In the following example, it applies a background-color to any div containing an image caption. This seemingly addresses case 1.

Or, if we want to be more specific, we can rewrite it to match any div tag with the .img-caption as the direct descendant.

This selector is drafted for CSS Selector Level 4 though no browsers implement it yet. We will have to wait a little longer before this selector comes to light. Until then, take a look at the following video course entitled CSS of the Future to find out how the selector works:

Using the jQuery Parent Selector

No single CSS solution can fix our issues here, so let’s see what JavaScript can do for us instead. In this example we are going to use jQuery for its robust APIs, convenience, and browser compatibility. At the time of writing, jQuery provides three methods to select parent elements.

parent(); this method selects the immediate parent of the targeted element. We can leverage this method to address all our use cases mentioned earlier in the tutorial.

Image structure in legacy content.

For example, we may use parent() to add a special class to the wrapping element of the images within the content.

The above code will select the immediate element wrapping the image, regardless of the element type, adding the has-img-caption class to give us more control over the element selection and styles, as follows.

Image HTML Class AddedImage HTML Class AddedImage HTML Class Added
Image structure in legacy content with an extra class.

parents() notice the plural form of this method. This method allows us to select the parent elements from the immediate, up to the root of the document, unless a selector is specified as the argument.

Given the above example, the parents() method selects all the way from the div tag which immediately wraps the image, the next div, and lastly the html, adding the has-img-caption class to all elements.

The has-img-caption class applied with the parents() method.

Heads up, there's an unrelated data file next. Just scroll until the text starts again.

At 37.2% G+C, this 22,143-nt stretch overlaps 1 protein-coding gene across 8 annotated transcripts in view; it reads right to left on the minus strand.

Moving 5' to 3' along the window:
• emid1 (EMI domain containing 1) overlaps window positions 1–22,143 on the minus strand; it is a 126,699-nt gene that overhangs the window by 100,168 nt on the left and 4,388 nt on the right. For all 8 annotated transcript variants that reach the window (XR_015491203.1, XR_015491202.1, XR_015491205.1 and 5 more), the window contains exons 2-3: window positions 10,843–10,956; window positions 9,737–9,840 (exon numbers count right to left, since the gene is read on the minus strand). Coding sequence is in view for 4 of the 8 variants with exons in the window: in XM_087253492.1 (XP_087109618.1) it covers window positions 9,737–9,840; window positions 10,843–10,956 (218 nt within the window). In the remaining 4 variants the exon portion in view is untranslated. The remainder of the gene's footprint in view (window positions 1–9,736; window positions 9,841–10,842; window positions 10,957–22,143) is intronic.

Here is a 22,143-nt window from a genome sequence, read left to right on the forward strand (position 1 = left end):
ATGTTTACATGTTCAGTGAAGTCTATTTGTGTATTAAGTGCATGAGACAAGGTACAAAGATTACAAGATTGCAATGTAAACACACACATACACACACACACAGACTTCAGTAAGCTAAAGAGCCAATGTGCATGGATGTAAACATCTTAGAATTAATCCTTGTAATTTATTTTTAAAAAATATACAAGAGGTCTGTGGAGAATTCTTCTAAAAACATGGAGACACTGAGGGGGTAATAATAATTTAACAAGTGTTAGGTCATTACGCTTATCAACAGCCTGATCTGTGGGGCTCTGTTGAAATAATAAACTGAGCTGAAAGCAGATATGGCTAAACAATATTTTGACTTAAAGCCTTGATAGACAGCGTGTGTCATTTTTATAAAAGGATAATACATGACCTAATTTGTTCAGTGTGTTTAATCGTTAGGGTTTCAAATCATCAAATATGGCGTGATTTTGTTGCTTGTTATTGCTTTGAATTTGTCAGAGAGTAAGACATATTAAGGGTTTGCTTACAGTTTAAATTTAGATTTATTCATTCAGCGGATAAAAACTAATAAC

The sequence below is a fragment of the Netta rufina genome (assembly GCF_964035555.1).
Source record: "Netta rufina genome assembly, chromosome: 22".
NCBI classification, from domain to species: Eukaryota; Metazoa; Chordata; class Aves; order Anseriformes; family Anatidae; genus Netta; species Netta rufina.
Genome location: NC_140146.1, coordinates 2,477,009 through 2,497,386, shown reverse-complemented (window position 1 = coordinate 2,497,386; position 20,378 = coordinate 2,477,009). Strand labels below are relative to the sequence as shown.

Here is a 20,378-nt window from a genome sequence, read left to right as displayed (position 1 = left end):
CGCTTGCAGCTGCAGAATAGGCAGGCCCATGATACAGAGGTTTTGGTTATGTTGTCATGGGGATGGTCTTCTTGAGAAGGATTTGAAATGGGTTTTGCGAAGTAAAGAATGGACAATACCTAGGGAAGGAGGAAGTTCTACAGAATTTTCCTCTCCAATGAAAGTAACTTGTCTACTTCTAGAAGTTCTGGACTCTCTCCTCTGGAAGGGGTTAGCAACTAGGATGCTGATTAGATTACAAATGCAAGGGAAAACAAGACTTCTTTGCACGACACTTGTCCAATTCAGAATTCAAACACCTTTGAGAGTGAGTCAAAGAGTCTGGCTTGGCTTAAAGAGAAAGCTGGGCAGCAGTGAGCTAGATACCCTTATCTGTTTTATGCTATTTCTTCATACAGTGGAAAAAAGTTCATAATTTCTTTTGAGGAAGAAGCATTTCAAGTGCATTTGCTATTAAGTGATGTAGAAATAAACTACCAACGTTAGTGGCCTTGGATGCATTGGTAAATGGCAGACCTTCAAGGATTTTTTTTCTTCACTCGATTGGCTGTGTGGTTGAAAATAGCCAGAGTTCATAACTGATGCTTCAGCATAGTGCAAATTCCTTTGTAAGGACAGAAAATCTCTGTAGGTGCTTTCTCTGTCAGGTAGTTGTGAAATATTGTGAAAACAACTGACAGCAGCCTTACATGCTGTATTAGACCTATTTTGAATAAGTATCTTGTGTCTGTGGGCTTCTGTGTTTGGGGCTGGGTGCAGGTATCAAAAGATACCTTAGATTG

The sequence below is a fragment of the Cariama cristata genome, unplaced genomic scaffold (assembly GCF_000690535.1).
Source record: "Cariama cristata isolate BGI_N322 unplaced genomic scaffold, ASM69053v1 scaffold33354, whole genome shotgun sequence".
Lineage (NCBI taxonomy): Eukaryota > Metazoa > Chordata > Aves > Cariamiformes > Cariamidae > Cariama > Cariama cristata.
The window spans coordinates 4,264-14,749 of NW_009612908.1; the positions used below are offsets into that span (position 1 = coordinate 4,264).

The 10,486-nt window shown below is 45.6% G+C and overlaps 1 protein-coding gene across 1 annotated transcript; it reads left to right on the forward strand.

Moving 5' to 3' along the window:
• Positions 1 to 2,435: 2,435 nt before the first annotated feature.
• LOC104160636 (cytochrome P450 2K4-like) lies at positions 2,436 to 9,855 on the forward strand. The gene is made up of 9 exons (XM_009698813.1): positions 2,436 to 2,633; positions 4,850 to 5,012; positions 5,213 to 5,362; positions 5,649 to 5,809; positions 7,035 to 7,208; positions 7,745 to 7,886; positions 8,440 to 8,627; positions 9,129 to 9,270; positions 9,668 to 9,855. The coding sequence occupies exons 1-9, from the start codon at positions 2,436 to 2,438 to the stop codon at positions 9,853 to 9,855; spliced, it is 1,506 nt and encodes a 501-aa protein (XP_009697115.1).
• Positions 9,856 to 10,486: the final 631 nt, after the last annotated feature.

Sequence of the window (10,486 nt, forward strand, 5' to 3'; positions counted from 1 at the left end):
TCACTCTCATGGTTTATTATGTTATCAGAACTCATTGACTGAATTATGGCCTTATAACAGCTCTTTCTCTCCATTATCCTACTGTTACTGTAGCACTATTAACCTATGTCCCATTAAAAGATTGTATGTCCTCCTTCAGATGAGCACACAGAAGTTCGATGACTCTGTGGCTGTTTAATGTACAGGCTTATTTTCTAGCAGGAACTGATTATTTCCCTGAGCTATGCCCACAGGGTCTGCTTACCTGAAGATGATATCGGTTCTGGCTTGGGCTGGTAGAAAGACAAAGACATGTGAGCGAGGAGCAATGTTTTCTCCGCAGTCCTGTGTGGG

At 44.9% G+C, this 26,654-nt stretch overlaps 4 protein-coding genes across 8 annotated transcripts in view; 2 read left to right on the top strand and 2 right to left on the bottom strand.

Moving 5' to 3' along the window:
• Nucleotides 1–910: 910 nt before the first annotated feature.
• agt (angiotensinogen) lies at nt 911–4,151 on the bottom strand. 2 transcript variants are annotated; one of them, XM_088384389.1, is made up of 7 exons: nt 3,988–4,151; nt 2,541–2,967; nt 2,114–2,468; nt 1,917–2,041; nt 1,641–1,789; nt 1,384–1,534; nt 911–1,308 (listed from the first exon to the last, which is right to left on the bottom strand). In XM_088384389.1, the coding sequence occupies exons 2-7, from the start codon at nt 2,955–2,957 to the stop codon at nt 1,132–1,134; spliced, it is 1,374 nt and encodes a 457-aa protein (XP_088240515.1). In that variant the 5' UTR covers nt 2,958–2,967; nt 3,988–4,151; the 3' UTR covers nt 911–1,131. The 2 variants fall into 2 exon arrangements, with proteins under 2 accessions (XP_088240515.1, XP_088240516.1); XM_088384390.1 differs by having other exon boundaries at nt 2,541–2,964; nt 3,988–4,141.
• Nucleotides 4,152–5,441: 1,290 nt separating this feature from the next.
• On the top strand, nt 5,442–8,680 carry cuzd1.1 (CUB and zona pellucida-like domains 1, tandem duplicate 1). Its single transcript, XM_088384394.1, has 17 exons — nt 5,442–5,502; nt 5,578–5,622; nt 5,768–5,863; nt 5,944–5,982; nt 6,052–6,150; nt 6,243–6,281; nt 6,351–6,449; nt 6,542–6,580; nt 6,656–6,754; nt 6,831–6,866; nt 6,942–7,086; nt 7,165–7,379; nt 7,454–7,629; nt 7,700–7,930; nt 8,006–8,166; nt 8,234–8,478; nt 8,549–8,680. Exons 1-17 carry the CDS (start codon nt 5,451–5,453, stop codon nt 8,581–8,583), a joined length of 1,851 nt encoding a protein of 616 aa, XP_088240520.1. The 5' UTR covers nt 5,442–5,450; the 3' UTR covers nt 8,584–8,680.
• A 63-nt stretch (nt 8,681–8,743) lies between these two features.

Such overkill is redundant. The only element that will likely need to have the class added, in this case, is the immediate div element. Hence we pass it in the method argument.

Here, the parents() method will travel through the ancestor tree of the image, selecting any div found and giving it the has-image-caption class.

If that’s still overbearing, you can narrow the selection down to a single element by specifying the index. In the following example, we apply the class only to the first div.

parentsUntil(); this method selects the parent elements up to but not including the element specified in the parentheses.

Given the above code, it will apply the has-img-caption class to all the parent elements except the element with .page-content.

In some cases, where you have gazillion nested elements, using the parentsUntil() method is preferable. It is comparably faster than the parents() method as it avoids using the jQuery selector engine (Sizzle) to travel across the entire DOM tree up to the document root.

Wrapping Up

Are we likely to have a CSS Parent Selector at some point in the future?

Probably not. The kind of parent selector that we’ve discussed above has been proposed numerous times, but it has never passed the W3C draft stage for several reasons. Those reasons largely focus on browser performance, owing to the way browsers evaluate and render pages. The closest thing we’ll have in the future is the relational selector, :has().

However, since the :has() is not yet applicable, JavaScript and jQuery are currently the most reliable approach. Bear in mind that DOM Traversal is a costly operation which may badly affect your site’s rendering performance. Avoid using parents() or parentsUntil() with other heavy operations like animate(), fadeIn() or fadeOut()

Better yet, examine the HTML structure whenever possible to see if selecting the parent element can be avoided completely!

Further Resources